ROME, JULY 3, 2010 (Zenit.org).- Here is a greeting sent from the president and secretary of the Pontifical Council for Migrants and Travelers to the members of the Service of European Churches for International Students. The group will meet this week in Namur, Belgium.
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As you gather together once again for your annual meeting, I am delighted to send you my greetings and good wishes for your deliberations.
Today Educational mobility within the world’s universities is ever on the increase having grown almost three fold since 1975. The development of funding and scholarships for third world countries, together with the emergences of China and other Asian countries is set to change the patterns of movement of international students and professors hitherto not experienced. In particular the development of a ‘European Higher Education Area’ through the Bologna Agreement and an extension of existing exchange schemes and programmes will have effects beyond the borders of Europe itself. These are both interesting and exciting times for the development of tertiary education. Moreover, recent projections put the global number of international students set to rise from 3 million in 2010 to 7.2 million in 2025.
The topic you have chosen for your meeting, “Language of faith and language of Sciences, a challenge for international students in a market driven economy” is an important one that goes to the heart of the Church’s pastoral mission within universities. Your particular concentration with the specific pastoral care offered towards foreign students in Europe can help to open up this significant topic between the relationship of faith and reason and a particular vision in the formation of young adults. Indeed, the Second Vatican Council reminds us that the future of humanity “is in the hands of those who are capable of providing the generations to come with reasons for life and optimism”.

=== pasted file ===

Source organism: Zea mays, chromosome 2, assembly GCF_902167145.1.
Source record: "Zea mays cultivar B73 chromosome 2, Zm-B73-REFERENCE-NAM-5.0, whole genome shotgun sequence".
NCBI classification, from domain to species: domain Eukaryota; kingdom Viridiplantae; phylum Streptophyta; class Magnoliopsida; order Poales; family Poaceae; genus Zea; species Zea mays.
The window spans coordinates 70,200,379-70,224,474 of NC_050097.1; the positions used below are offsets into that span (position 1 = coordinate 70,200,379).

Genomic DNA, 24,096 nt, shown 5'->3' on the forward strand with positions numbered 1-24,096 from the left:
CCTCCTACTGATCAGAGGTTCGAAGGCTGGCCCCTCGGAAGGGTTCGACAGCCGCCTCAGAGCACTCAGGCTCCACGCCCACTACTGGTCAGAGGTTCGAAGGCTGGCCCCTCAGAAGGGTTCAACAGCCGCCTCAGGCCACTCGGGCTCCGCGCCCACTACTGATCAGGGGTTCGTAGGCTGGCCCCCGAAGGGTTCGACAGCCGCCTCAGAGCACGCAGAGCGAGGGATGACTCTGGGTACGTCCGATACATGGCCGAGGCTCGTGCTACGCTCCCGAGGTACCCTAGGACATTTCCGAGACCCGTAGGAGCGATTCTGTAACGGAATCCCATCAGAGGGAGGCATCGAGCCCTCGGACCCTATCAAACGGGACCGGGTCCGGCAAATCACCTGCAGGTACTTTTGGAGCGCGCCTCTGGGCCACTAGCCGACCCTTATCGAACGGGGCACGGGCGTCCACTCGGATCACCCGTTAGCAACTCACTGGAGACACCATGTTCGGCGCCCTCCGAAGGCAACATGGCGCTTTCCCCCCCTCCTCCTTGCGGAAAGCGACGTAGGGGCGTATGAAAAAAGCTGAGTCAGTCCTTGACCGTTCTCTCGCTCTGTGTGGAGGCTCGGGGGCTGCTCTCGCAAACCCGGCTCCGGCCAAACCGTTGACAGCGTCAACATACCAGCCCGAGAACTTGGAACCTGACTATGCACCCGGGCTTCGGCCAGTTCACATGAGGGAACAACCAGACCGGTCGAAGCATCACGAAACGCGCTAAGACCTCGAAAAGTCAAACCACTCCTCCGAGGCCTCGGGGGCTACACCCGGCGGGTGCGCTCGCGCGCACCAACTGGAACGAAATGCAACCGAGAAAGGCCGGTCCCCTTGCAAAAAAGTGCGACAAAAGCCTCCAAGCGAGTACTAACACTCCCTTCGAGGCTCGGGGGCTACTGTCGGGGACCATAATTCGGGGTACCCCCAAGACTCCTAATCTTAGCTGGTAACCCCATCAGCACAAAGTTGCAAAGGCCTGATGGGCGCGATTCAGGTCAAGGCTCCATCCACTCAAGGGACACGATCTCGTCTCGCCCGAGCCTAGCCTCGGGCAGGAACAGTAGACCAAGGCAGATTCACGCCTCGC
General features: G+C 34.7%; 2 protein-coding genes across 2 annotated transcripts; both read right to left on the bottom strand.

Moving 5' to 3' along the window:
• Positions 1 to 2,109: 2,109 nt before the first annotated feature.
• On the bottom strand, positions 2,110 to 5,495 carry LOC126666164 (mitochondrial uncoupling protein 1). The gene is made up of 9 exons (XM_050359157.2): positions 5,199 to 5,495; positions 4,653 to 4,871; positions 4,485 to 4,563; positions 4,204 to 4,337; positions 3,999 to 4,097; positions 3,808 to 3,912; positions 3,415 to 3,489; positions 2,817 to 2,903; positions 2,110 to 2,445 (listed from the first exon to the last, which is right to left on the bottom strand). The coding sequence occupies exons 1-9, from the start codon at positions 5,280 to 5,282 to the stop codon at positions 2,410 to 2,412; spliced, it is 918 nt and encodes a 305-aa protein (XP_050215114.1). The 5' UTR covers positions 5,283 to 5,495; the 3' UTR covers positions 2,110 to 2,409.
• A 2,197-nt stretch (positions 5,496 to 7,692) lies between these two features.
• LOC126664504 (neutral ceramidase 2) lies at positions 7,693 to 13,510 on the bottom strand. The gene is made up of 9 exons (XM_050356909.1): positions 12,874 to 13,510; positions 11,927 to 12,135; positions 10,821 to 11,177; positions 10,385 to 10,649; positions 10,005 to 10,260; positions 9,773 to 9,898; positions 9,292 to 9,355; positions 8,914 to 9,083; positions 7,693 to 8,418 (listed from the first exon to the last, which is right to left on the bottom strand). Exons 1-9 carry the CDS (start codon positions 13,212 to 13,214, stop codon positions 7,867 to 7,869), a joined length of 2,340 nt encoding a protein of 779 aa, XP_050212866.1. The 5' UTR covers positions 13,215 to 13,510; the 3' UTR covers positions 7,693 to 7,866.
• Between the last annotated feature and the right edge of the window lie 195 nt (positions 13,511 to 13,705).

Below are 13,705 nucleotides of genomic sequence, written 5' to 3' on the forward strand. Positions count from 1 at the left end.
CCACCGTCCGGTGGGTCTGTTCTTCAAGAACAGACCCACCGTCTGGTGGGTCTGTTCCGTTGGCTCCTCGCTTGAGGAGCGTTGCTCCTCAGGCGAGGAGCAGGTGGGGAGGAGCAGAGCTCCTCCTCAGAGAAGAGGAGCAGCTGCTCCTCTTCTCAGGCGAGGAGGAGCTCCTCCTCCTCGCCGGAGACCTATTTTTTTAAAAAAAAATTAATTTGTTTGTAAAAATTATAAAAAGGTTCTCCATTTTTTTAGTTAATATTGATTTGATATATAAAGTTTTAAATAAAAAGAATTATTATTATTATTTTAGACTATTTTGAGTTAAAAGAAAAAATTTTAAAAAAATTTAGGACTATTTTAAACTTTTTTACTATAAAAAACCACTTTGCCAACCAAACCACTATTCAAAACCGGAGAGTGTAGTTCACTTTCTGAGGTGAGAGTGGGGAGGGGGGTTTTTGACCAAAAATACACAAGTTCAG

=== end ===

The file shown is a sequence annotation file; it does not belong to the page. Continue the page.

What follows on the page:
Pope John Paul II, in his important Encyclical “Fides et Ratio” explains that truth is known through a combination of both faith and reason. The absence of either one will diminish man’s ability to know himself, the world and God. Human reason, he wrote, seeks the truth, but the ultimate truth about the meaning of life cannot be found by reason alone. The search for knowledge – the search for the meaning of life – is essentially a search for God. This search, at its best, is inspired by the Holy Spirit, and responds to his calling. The honest searcher learns from others, as for example a philosopher learns from a scientist, taking into account his own point of view. Indeed, the same learning should mark the relations between philosopher and theologian.
Part of the mission of those who have both academic and pastoral responsibility in the student world should be to foster collaboration between not only different disciplines but also cultures. It is in this way that a true ‘humanism’ can grow. Pope Benedict XVI knows only too well of this need when he said recently:
“I want to stress the importance of the education of young intellectuals and of scientific and cultural exchanges between universities in order to propose and enliven integral human development….In this context I have entrusted to you in spirit, dear young people, the Encyclical Caritas in Veritate in which we recall the urgent need to shape a new humanistic vision.”
In order for there to be ‘love in truth’, the Pope asks for an “authentic human development” calling for a new humanism that as a “fruitful dialogue between faith and reason cannot but render the work of charity more effective within society.” In fact it is only in a dialogue between ‘the language of science and the language of faith’ that we can properly arrive at the truth. Indeed the truth is embedded, waiting to be discovered, so that each human person may come to their fullest potential. For, as Pope John Paul II reminds us,